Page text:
No Golden Parachutes For Ex-CEOs at Fannie, Freddie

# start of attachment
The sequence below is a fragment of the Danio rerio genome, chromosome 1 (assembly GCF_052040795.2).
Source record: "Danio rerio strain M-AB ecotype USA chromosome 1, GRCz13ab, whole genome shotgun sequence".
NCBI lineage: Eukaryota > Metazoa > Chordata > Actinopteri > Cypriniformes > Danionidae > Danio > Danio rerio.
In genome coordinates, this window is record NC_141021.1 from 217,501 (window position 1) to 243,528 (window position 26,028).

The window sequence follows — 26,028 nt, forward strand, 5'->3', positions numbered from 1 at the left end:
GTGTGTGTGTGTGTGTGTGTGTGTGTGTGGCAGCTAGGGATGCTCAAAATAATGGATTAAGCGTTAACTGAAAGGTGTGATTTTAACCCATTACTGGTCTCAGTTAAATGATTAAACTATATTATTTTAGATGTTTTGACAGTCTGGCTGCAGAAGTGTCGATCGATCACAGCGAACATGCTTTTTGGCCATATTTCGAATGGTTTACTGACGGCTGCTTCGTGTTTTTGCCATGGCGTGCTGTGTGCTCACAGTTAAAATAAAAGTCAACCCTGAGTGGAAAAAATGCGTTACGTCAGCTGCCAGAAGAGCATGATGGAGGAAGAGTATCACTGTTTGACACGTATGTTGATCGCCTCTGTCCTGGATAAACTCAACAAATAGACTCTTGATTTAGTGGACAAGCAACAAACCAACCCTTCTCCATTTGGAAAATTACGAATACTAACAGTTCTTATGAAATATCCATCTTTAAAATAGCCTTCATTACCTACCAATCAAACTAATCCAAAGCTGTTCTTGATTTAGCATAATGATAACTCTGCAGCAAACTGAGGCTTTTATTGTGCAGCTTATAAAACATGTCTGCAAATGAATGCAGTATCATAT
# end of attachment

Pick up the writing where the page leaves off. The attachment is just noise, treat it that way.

For now ex-CEOs Richard Syron and Daniel Mudd, their departure from Freddie Mac (FRE) and Fannie Mae (FNM) won’t line their pockets, after investor and taxpayer uproar over both executives’ severance packages. In total, both men would have made roughly $25 million under the terms of their employment contracts, a total that the financial press regularly crowed about as being excessive in the wake of the government placing both companies into conservatorship last week. In a brief press statement issued Sunday evening, the Federal Housing Finance Agency said it had “notified former Fannie Mae Chief Executive Officer Daniel Mudd and former Freddie Mac Chief Executive Officer Richard Syron that “golden parachute” payments contemplated under their contracts would not be paid.” “The agency, serving as conservator, determined that under applicable statute and regulation, the Enterprises should not make such payments to these individuals and directed the Enterprises accordingly.” Freddie Mac and Fannie Mae combined own or guarantee $5.4 trillion in outstanding mortgage debt. Spokesmen for both former CEOs have not commented to the press on the matter, although some HW sources said they expect a lawsuit in the near future. “There is no way Syron and Mudd don’t sue over this,” said one source, a senior bank executive that asked not to be named. “It was in their employment contract, plain as day.” Nonetheless, some praised the decision by the FHFA. “This is exactly why Congress gave [FHFA director James] Lockhart this authority. It would have been unconscionable to award these inflated salaries,” Sen. Charles E. Schumer (D-NY) said Sunday in a statement. Both CEOs previously agreed to stay on at their respective companies to ease a transition to new leadership; it’s unclear if the FHFA’s decision may change that agreement. Disclosure: The author held no relevant positions when this story was published; indirect holdings may exist via mutual fund investments. HW reporters and writers follow a strict disclosure policy, the first in the mortgage trade.

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